The Global Jukebox 3.0 is Live!

With all the craziness going on around these days, I’m very happy to announce The Global Jukebox 3.0 is live. You can see it at:

It’s a big release with alot of new stuff. One is that the whole map interface has changed. This we necessitated by mapbox, whose map software we use, sunsetting their old api and introducing an all-new, completely different one. Our map is very complex with lot of data, lots of layers, and different kinds of visualizations, animations and styles on top of it, so this involved a pretty deep restructuring of the code. The original goal was feature parity, but as we got into it, we realized the new api offered affordances with should take advantage of. First was the the map tile load much quicker, and panning and zooming around the map are much smoother, so a bunch of tricks we had to compensate for the shortcomings of the old map could just be thrown out. Another is the new map api supports 3-D projection, with one possible mode being a globe instead of a flat map. We redesigned the visual experience to take advantage of that. The fully zoomed back view allows you to model an atmosphere and background starfield, and even make the Earth turn, so that was fun. Zoomed in, it resembles the previous flat map, but with a great, seamless zoom-in transition. At the end we redesigned the app’s landing page to show off the globe and freshen up the design style.

The other big new feature the introduction of routes, that allow for a unique url for every app state. This in turn allows for sharing links, moving and forward back thru the app, generating a spiderable sitemap so all our songs, cultures, journeys, etc., will show up when google for those things. It turns out the app states are numerous, and sometimes deep and complicated, with lots of edge cases and corner cases. Previously this had been a single page app, so this work required us the think thru all the various states and how they can stack and compound and transition from one to the another. Additionally, the whole app is basically built out of bespoke javascript, so we couldn’t just drop in a framework and retrofit around it. We built our own, of course following best practices for good design patterns.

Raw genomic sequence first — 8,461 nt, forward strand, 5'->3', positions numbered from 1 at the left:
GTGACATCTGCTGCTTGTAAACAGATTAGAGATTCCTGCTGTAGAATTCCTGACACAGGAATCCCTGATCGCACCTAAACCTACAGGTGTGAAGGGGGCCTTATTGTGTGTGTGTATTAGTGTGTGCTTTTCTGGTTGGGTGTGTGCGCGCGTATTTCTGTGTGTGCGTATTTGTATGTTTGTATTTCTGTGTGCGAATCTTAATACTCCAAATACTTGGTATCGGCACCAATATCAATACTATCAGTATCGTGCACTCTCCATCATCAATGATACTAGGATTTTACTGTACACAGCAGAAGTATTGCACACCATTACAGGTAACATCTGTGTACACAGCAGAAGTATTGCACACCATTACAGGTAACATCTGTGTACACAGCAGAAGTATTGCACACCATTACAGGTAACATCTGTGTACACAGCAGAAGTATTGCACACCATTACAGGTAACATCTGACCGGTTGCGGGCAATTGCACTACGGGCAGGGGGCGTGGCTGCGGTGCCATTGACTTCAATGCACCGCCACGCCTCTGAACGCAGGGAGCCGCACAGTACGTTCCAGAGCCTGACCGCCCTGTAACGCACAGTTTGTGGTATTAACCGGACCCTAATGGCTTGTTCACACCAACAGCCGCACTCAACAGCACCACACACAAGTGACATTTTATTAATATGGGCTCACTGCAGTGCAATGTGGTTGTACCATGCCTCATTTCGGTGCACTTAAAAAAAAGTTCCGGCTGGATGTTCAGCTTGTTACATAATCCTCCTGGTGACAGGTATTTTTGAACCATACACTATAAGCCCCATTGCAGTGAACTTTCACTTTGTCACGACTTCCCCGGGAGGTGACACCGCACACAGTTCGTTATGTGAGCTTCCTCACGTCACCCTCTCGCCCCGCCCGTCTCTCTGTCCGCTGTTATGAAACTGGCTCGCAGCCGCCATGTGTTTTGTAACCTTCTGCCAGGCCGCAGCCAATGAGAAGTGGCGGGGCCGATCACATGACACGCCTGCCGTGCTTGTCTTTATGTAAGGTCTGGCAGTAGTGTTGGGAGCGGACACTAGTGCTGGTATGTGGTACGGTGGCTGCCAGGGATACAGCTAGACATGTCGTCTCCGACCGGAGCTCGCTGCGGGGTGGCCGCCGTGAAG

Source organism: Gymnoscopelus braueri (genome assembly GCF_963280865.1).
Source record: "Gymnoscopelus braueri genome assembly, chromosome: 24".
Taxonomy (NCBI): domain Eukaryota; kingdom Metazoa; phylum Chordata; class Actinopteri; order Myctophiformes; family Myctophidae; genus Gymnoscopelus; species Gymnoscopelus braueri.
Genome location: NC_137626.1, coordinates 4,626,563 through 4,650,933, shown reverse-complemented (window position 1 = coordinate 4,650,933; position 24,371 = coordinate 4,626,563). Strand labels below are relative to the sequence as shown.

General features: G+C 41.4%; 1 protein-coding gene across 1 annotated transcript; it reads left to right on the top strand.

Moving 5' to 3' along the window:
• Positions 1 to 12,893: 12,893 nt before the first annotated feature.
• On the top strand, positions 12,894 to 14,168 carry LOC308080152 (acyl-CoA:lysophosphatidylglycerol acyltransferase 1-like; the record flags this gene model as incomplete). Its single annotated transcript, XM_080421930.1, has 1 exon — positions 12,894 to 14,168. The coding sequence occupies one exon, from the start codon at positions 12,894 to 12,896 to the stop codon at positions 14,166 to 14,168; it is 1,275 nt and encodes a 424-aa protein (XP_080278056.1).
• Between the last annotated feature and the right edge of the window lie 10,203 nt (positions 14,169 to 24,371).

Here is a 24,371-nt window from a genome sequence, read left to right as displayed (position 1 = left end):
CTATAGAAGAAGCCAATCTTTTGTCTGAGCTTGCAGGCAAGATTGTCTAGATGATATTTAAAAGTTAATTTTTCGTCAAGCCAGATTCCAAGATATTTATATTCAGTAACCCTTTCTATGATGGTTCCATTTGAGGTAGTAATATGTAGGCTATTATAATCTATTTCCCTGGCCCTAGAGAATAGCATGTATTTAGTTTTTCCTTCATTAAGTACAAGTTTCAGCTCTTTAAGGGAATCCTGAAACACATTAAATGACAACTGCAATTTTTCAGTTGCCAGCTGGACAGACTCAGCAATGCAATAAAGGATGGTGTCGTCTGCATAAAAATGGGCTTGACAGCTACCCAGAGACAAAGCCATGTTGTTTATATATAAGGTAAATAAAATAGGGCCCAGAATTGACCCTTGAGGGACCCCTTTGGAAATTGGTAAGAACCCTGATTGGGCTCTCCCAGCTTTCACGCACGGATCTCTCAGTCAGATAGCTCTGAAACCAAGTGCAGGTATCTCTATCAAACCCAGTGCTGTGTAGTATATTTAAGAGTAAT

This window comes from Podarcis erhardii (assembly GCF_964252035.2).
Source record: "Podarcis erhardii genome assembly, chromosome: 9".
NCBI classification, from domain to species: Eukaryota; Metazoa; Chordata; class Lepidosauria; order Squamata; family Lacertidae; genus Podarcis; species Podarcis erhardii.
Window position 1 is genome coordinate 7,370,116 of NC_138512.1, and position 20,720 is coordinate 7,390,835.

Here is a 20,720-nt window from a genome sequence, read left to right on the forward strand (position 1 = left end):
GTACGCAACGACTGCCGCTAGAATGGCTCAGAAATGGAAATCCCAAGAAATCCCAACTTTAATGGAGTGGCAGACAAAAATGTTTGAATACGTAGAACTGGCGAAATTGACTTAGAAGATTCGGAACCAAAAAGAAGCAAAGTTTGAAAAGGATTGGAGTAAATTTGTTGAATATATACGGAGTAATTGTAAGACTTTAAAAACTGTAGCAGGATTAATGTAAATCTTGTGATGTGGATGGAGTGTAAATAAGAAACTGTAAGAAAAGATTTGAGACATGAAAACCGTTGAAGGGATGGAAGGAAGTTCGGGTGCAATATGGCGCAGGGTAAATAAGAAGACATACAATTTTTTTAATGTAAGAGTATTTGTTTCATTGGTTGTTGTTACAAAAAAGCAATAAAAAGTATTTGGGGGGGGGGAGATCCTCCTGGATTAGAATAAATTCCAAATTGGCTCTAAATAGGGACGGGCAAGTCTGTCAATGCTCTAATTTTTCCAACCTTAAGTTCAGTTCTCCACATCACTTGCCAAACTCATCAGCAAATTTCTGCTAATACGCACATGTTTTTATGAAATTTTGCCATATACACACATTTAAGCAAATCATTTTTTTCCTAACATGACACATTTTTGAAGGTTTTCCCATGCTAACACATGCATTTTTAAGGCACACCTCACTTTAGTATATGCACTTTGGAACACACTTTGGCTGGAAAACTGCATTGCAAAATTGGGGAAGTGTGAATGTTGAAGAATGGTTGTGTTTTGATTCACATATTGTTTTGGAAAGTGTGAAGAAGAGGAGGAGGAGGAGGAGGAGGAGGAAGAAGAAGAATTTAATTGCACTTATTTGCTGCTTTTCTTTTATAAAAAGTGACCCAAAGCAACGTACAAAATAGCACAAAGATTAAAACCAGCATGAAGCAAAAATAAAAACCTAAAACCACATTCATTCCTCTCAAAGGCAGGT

Martin and I have working the last six month or so on this, with Martin mainly doing the routes and me mainly doing the map. It was a big lift, and I must say he is a great partner to work with. Compared to a lot of software engineers I’ve worked with, I care alot about code quality, not just for it’s own sake, but for extensibility, readability, correct logic, names and abstractions, and very low bug rate. And Martin was right there with me, reasoning things thru, puzzling out thorny problems as the arose, and being patient and meticulous with quality control and attention to detail. I guess it helps that we learned to program computers together as kids, and have similar attitudes and sensibilities as to what make good software and what make a software project worth doing.

And of course I must acknowledge our project director Anna Lomax Wood, without whom none of this would be possible. Her deep knowledge of world folk music and cultural anthropology, her intelligence and positive attitude are all big guiding lights. It’s an honor and a privilege to work her. Kudos too to Kiki who, although has been pretty light-touch on this project recently, has contributed in numerous way including project management, organization, visual and UX design, devops, creating and formatting content, metadata, audio assets, and generally running things over at the Association of Cultural Equity.

Next up, The Global Jukebox 3.1. Stay tuned!